Pain. Itching. Aching. Swelling. Bleeding. Rashes. Ulcers. Varicose veins make themselves known in many ways — none of them good. In some cases, you don’t really have a choice: The veins are going to have to go. But in most cases, you can get at least some relief through home remedies.
Cleveland Clinic is a non-profit academic medical center. Advertising on our site helps support our mission. We do not endorse non-Cleveland Clinic products or services. Policy
Vascular surgeon Kathleen Boyle, DO, tells us what works, what doesn’t and when it’s time to stop managing your condition and start treating it.
Do home remedies help?
The only way to get rid of varicose veins is to have them eliminated. Vascular specialists like Dr. Boyle use techniques like injection therapy (sclerotherapy), laser therapy (endovenous thermal ablation) and surgery (ligation and stripping) to either close the vein off or physically remove it.
Here’s some good news: In many cases, these invasive treatments aren’t necessary.
While you can’t get rid of varicose veins without undergoing a procedure, there are many home remedies that can help you manage your symptoms. We talked with Dr. Boyle about the five most common ways to improve your circulation and reduce discomfort.
Wearing compression stockings is probably the most effective home remedy for varicose veins.
“Compression stockings don’t let the veins dilate, which improves symptoms like aching, throbbing and itching — especially if you wear them throughout the day,” Dr. Boyle explains.
For a long time, compression socks were decidedly unsexy. But most medical grade compression stocking manufacturers now offer stockings in interesting colors and cute patterns. You can also get sheer compression stockings in flesh tones that resemble pantyhose.
The compression garment you need will depend on how far up your legs your varicose veins extend. You can get knee-high, thigh high or even legging-style garments that cover your stomach. If you go for compression leggings, Dr. Boyle suggests monitoring your feet for swelling.
Compression socks can make a world of difference, but Dr. Boyle notes that you won’t feel the benefits of compression unless you get stockings that are medical grade. When in doubt, ask your provider for recommendations.
If you’re trying to improve vein health, diet is a great place to start. Specifically, you want to be getting plenty of fiber, potassium and flavonoids. There are also some herbs that may help alleviate symptoms.
As with all eating plans, it’s important to try and get the nutrients you need from food, not supplements.
Flavonoids are plant compounds that give many foods their color. Research suggests they have a wide range of benefits, but it’s the research suggesting they can help lower blood pressure that’s most promising for people with varicose veins.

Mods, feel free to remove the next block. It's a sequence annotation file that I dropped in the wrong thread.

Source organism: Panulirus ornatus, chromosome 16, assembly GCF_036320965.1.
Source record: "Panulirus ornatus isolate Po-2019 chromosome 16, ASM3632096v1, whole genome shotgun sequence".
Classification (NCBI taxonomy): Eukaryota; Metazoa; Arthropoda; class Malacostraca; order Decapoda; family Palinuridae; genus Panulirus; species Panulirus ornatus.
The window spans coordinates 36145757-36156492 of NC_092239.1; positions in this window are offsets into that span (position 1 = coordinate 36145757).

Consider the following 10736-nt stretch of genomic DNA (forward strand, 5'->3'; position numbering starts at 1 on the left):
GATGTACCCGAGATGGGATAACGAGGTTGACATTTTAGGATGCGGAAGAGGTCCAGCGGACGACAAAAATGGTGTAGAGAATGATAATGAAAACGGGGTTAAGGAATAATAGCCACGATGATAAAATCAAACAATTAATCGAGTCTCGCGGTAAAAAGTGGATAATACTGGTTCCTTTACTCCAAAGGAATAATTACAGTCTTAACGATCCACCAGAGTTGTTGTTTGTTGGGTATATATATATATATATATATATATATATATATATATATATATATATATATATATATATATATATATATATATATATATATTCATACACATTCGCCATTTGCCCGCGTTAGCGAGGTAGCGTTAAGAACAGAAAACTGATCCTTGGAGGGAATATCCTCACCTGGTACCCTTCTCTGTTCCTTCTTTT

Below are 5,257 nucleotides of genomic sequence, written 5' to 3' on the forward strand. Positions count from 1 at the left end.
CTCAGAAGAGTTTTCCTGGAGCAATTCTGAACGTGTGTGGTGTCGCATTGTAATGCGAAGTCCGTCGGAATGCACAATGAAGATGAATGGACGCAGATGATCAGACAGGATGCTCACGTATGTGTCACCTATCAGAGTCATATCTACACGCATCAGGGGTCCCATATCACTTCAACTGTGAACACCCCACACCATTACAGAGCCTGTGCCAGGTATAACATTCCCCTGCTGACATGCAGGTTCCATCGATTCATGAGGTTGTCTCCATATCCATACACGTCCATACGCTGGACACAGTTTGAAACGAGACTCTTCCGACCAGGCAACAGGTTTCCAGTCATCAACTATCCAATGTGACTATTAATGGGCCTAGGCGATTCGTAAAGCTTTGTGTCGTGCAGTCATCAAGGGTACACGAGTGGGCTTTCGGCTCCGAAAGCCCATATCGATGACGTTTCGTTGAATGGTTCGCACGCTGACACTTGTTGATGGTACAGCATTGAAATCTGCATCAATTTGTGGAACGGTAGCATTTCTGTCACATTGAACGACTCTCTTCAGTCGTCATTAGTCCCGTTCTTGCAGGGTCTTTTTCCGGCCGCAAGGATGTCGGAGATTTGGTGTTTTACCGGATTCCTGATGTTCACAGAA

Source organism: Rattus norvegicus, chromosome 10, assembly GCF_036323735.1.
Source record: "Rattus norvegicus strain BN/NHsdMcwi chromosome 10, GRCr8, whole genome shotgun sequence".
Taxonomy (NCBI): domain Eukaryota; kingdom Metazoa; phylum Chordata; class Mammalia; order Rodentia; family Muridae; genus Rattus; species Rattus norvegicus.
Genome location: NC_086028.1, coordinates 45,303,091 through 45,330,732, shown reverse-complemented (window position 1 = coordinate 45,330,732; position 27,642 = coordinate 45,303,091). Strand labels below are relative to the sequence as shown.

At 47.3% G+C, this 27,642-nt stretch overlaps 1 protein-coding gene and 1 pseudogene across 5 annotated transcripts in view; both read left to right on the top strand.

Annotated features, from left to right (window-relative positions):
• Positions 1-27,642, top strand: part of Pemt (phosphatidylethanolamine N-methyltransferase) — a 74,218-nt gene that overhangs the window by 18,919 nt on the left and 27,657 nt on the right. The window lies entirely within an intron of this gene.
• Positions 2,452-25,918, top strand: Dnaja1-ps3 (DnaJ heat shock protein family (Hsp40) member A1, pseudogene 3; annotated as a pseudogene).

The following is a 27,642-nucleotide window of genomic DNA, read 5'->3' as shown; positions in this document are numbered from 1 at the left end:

There are five different subtypes of flavonoids.
The most promising flavonoid for the management of varicose vein symptoms is rutin (also called rutoside). It’s a flavanol found in a wide variety of foods, including capers, hot peppers, buckwheat, green tea and amaranth leaves.
If there’s one thing you’re likely to know about fiber, it’s that it helps you poop. And that’s the reason people with varicose veins are encouraged to eat a high-fiber diet. It’s important to avoid straining your lower body when you have varicose veins. That means powerlifting might not be the sport for you. It also means bran may be your new best friend.
You can get fiber from a wide range of foods, including legumes, whole grains, fruits and vegetables.
A potassium-rich diet may help reduce blood pressure, which can help alleviate some of the painful symptoms of varicose veins.
When you hear the word “potassium,” chances are the food that comes to mind is the humble banana. But it shouldn’t be the only place you turn. Fruits like grapefruit and cantaloupe — and vegetables like carrots and spinach — get the job done and aren’t as calorie dense.
Just make sure you don’t overdo it. Getting too much potassium can cause muscle weakness and heart problems.
While more research is needed, there are a number of herbs that have shown promise in the management of varicose vein symptoms. They are:
While exercise can’t eliminate varicose veins, getting your blood pumping does ease symptoms and — temporarily — improve the veins’ appearance.
And don’t worry: You don’t have to run marathons to see those benefits. Dr. Boyle says that taking a walk at night is the first things she recommends to her patients.
“Your legs are down throughout the day and you probably aren’t’ moving around as much,” Dr. Boyle notes. “If you go for a walk in the evening, it helps get everything circulating well. And you’ll feel better at night when you’re resting.”